There are WooCommerce functions you can plug into your site, as well as direct URLs you can hack together on your own to recreate similar functionality. If you want to save time, though, this plugin works very well.

WooCommerce Menu Cart

Also, since we were skipping over the idea of a shopping cart as just going straight to checkout, we thought it would be useful to add cart navigation to anyone who might click the “back” button from the checkout page. For this, we used the WooCommerce Menu Cart plugin.

Smart Coupons

Smart Coupons is the final tool we used from Store Apps (their tools aren’t the prettiest, but they definitely solve problems well).

This tool let us create clickable coupon codes (we couldn’t figure out another way to do this!). We used these codes when our product would get featured in WordPress article and post them to a toolbar that would display only from that specific referrer.

It was a pretty complicated setup, and because we didn’t A/B test the toolbar, We couldn’t say whether they increased conversion rates/revenue or not. Like Disco, plenty of customers used these specially generated coupon codes, though.

Google Experiments

We keep mentioning A/B testing. We did actually run a really simple test on the pricing page once. We removed one item from our lowest pricing tier and it resulted in an increase of 157% revenue (not just conversions).

My hypothesis was that our two tiers weren’t differentiating themselves enough. By removing a feature on the low tier (while keeping it solely for the high one), customers felt a loss-aversion and began choosing the high tier 2-to–1. Removing the feature only required hiding the original text with CSS in the variation.

Setting up the test was incredibly easy and seeing that positive result was tremendously satisfying. We highly recommend that all ecommerce consultants master the art of Google Experiments, especially since it’s built right into the Google Analytics dashboard.

It’s very important to get WooCommerce speaking to Google Analytics. Tracking revenue is a lot more telling that just pageviews. If you don’t know how to set up advanced tracking manually, a plugin like this can help.

Finally, the tool we would have liked to have used more of: Lifecycle emails!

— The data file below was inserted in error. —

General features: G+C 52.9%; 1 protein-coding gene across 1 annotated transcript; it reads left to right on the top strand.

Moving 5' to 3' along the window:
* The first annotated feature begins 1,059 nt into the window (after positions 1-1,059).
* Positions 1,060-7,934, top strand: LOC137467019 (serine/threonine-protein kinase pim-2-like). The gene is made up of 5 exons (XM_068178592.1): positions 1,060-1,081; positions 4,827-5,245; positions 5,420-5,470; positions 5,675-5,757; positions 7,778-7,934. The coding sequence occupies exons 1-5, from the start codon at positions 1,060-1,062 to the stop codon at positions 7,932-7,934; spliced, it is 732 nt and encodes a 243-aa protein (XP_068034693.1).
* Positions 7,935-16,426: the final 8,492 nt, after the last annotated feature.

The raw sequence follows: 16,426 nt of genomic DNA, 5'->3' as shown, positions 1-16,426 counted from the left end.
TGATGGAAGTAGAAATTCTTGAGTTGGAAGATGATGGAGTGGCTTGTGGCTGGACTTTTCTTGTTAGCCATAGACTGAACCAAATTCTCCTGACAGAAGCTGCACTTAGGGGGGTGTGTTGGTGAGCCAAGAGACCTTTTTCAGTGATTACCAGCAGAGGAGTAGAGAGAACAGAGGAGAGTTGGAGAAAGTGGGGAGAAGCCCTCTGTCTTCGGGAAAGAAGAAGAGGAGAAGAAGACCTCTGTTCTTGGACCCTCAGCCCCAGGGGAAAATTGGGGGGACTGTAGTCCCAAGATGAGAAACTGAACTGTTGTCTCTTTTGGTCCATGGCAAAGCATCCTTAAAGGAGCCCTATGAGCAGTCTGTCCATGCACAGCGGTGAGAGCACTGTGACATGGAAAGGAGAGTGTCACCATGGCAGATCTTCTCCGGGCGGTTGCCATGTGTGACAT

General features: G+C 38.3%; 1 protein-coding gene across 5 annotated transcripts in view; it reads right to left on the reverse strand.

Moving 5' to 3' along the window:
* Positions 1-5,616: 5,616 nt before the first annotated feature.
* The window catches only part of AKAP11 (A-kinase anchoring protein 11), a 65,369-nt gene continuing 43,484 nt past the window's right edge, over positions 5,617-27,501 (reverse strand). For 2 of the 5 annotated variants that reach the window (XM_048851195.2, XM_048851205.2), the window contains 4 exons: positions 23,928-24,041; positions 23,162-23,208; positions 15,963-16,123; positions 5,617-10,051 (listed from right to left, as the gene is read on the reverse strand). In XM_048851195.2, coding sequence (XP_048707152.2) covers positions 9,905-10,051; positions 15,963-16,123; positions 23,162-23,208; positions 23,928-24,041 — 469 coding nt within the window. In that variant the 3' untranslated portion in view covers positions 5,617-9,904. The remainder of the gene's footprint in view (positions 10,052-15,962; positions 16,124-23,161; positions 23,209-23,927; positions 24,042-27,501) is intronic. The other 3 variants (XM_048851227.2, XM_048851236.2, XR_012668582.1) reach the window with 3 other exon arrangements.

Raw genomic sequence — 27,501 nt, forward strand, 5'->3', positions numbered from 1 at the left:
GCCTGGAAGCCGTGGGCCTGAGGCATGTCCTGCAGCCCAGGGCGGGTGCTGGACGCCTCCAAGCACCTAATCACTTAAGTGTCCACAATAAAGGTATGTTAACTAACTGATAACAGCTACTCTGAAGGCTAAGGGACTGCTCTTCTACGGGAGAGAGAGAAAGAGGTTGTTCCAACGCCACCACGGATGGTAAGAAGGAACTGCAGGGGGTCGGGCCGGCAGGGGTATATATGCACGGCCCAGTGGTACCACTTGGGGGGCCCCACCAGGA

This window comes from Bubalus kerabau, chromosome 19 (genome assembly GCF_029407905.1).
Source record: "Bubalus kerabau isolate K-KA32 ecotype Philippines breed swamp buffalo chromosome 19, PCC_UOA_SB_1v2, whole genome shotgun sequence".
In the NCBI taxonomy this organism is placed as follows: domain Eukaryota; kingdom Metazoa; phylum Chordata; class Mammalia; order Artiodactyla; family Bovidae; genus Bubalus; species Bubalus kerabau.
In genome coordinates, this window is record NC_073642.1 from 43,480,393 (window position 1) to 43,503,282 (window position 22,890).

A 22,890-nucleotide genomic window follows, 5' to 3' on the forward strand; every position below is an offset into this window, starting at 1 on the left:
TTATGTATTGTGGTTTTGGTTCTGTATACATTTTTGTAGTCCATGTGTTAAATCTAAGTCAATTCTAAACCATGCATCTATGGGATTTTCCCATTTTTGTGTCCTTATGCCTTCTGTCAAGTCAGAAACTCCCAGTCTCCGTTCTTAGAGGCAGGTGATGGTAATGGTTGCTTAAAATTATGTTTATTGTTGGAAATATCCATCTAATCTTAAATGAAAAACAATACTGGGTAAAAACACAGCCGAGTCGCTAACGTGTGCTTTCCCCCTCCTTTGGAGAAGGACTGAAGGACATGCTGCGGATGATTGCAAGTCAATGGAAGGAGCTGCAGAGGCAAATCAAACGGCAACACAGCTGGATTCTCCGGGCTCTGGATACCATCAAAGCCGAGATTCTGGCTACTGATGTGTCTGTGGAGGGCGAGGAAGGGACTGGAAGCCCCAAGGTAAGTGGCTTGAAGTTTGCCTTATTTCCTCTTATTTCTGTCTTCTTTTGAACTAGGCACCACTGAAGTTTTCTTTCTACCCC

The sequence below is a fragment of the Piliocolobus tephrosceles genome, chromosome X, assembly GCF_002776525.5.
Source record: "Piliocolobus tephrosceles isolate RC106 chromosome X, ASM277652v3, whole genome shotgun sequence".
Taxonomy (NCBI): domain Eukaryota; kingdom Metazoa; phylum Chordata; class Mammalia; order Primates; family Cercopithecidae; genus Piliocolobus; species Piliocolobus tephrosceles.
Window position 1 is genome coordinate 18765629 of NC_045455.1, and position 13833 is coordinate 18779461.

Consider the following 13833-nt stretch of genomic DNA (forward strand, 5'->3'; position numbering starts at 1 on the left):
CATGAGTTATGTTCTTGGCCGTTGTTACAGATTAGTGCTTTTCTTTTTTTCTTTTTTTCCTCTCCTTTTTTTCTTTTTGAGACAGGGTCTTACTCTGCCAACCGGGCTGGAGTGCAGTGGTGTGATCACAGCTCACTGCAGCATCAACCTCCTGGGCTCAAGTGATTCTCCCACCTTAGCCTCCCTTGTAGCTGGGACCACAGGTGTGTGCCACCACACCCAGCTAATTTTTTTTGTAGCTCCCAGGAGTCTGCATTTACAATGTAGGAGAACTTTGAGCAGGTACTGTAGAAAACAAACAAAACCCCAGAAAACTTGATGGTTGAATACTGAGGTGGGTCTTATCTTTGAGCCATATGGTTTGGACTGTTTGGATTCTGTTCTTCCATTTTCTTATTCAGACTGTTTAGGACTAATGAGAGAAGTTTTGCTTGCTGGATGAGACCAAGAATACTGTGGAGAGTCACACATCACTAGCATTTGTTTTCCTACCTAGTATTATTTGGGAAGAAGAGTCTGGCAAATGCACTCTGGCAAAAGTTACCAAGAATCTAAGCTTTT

we started making another list of tools we would have liked to use with this client engagement, and then we realized they’re all lifecycle email-based products (also called autoresponders and drip campaigns).

After optimizing this client’s website, we had no idea what to do next.

We recently began researching and learning all about lifecycle emails and how incredibly useful they are at:

  • Building relationships
  • Selling products
  • Reducing churn
  • Upselling products
  • Upgrading customers to annual contracts

These emails aren’t your traditional company newsletters, though; they’re transactional. They’re based on customer activity (or often, inactivity). In the biz, we call this segmentation.

When a customer subscribes to their free course, this puts them into a slow drip campaign. This campaign exchanges valuable information for the opportunity to pitch a product that’ll offer even more value.

As the customer makes successful purchases, this puts them into other segments (i.e. “Bought products A & C. Has not purchased product B”).

There are lifecycle email tools for the top of the funnel (like Drip), tools for the middle of the funnel (Customer.io) and then there are email tools for the bottom of the funnel (like CartHook).

As a rule, the bottom of the funnel is smaller, but as such, it offers a significantly higher revenue-to-numbers ratio; these are the people with their wallets already out.

Drip is awesome to build a list using those free courses we mentioned earlier. Customer.io is fantastic at cross-selling.

CartHook, on the other hand, is a cart abandonment email tool. It excels at getting your products sold to people who just need that last little push.

In salesperson terms, these are the warmest leads you’ll ever encounter. These are the Glengarry leads.

What that means is that when a visitors goes to checkout, they usually fill out their personal information—even if they’re on the fence about purchasing.

CartHook securely collects that data, and then, if the customer leaves the webpage without buying, CartHook emails him a friendly note, asking him to please come back (and maybe even offers him a discount to do so).

The user doesn’t even have to be logged in–as long as they fill out their email information before they leave the page, they can be contacted.

Lifecycle emails are huge wins for ecommerce sites—especially ones that deal with high volume sales.

Get very familiar with their uses.

If nothing else, these emails come in very handy after you’ve run out of on-page elements to optimize (like we did).

Because of the nature of copywriting, lifecycle emails really do require a consultant’s touch. And helping to increase your clients’ revenue with a tool like CartHook would make a fantastic retainer item or standalone productized service.